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Патент USA US2115557

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Patented Apr. 26, 11938
2,115,557
UNITED
P'T'ENT OFFICE
2,115,557
MODIFIED OIL-SOLUBLE PHENOLIC‘ RESIN
Paul E. Mai-ling, Dayton, Ohio, assignor, by
mesne assignments, to Monsanto Chemical
Company, a ‘corporation of Delaware
No Drawing. Application July 31, 1935,
Serial No. 34,059
2 Claims. (Cl. 260-4)
This‘ invention relates to the manufacture of
modi?ed phenol aldehyde resins and coating ma
terials produced from such prepared resins.
One of the principal objects of this invention
5 is to provide a prepared resin by reacting or com
bining an oil-soluble phenolic synthetic resin
with non-drying vegetable oils and especially the
hydroxy oils such as castor oil and other mate
rials to produce a resultant resinous reaction
10 product having superior characteristics; more
speci?cally the invention provides a protective
coating material made from such a reaction prod
uct more fully described herein, which coating
material produces a non-tacky, extremely ?exible
15 and substantially waterproof ?lm.
It has been shown heretofore that oil-soluble‘
phenolic synthetic resins combine with drying
2
oils to yield reaction products that are suitable
as coating compositions. It might be assumed
that all resins soluble in an oil would combine in
this manner with such oils, but investigations
demonstrated that this was not the case.
Thus
resins of the heat-reactive phenol-aldehyde, rosin
ester, rosin-phenol-aldehyde and alkyd types, and
25 rosin itself, failed by behave in a like manner, the
products being soft and tacky, and failed to com
bine with the oils.
‘
The oil-soluble phenolic resins which have been
found to‘combine with drying and semi-drying
30 oils according to the process of this invention are
embraced in the group formed by the reaction of
substituted phenols and aldehydes. Such phe
nols include beta-naphthol, para-tertiary-amyl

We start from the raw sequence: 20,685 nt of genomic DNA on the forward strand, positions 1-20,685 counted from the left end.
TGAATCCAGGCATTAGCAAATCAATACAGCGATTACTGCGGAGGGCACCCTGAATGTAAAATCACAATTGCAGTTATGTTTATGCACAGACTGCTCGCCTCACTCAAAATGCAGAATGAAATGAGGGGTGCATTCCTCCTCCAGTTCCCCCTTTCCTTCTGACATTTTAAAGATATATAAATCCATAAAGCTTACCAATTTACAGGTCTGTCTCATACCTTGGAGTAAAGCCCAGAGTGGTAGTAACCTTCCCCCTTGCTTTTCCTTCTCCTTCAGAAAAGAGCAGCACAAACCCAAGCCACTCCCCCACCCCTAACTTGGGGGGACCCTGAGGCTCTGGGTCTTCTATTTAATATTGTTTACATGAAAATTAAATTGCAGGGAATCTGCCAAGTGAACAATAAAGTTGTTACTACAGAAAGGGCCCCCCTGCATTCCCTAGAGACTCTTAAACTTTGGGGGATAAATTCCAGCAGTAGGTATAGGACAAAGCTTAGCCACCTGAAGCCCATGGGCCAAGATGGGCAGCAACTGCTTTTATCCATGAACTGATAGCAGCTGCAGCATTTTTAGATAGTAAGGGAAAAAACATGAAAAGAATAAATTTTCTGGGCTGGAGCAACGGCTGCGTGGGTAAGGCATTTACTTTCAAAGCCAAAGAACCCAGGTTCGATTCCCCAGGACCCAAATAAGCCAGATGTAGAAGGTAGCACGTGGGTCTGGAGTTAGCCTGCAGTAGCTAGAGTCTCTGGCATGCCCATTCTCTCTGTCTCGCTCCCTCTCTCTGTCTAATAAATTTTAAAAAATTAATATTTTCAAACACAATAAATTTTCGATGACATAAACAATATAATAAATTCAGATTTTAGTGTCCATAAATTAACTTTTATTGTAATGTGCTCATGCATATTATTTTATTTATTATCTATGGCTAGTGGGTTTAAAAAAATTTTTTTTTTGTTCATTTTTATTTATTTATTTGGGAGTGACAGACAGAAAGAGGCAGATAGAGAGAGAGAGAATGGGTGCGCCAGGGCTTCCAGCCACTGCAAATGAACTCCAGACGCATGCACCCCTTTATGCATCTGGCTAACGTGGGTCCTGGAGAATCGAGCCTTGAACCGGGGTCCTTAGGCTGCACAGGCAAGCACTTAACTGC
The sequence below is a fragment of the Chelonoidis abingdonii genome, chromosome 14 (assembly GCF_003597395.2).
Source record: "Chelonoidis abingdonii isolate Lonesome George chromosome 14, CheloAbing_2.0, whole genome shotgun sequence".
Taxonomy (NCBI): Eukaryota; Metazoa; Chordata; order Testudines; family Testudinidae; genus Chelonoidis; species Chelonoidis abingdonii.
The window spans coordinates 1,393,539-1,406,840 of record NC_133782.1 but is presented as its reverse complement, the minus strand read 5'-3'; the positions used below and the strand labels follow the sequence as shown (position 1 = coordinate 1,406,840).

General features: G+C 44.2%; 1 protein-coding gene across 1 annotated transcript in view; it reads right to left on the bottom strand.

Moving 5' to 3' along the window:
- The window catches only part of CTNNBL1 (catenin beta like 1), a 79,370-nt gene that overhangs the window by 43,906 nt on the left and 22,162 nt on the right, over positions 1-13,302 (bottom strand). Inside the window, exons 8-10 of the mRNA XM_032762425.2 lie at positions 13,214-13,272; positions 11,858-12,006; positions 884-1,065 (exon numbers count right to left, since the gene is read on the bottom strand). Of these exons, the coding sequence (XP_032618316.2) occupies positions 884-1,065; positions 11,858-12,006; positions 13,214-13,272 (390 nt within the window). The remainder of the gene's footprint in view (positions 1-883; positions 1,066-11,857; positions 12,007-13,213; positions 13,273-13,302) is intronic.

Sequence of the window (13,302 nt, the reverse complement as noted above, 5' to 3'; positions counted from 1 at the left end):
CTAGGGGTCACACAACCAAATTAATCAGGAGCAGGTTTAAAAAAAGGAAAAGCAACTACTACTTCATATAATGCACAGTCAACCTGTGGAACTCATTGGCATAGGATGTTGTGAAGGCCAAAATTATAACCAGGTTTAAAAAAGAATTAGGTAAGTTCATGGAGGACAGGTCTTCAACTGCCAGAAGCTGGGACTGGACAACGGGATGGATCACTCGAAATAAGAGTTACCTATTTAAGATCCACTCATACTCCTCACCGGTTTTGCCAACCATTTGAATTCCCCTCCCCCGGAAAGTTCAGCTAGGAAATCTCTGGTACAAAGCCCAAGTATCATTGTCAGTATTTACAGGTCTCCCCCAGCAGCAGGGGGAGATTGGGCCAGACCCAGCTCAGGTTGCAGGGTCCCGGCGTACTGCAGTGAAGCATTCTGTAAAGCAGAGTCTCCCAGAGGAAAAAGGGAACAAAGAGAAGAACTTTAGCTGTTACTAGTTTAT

phenol, para-tertiary-butylphenol, phenyl phenol,
35 xylenols and similar substituted phenols.
The
manufacture of phenol aldehyde resins of this
type is well known to the resin art- and the prod
ucts are often designated as 100% phenolic oil
soluble resins.
40
I have .found that when oil-soluble phenolic
resins are heated with a hydroxy non-drying oil,
such as castor oil, a new resinous reaction prod
uct is formed. This is evidenced by the foam
ing and the liberation of water during the re
45 action. The resulting product also has a lower
iodine value. than the original resin. This re
action product upon cooling forms a tough resin
soluble in varnish solvents, such as mineral spirits.
01 9 If a solution thereof containinga metallic siccative
?nish that is tough, waterproof and considerably
more ?exible than the air dried ?lm.
The formation of such a reaction product is
novel, and one not to be expected, since resins do
not, in general, react with castor .oil, and do
not yield a product with castor oil which dries to
form a usable ?lm. The ?lm produced from the
reaction product of an oil-soluble phenolic resin
with castor oil is waterproof and is more ?exible
than the film produced from varnishes contain 10
ing the same resin with drying oils. It is also
more ?exible than the ?lm produced from var
nishes made in the ordinary way from a resin
with a mixture of drying and non-drying oils.‘
It has been further discovered that the oil 15
soluble phenolic resin may also be reacted with a
combination of a vegetable oil such as castor oil
and a polyhydric alcohol such as glycerol to pro
duce a still different resinous reaction product
which is superior, especially in ?exibility of the
?lm produced therefrom.
When castor oil is heated along above the usual
“blowing” temperature, a saponi?cation reaction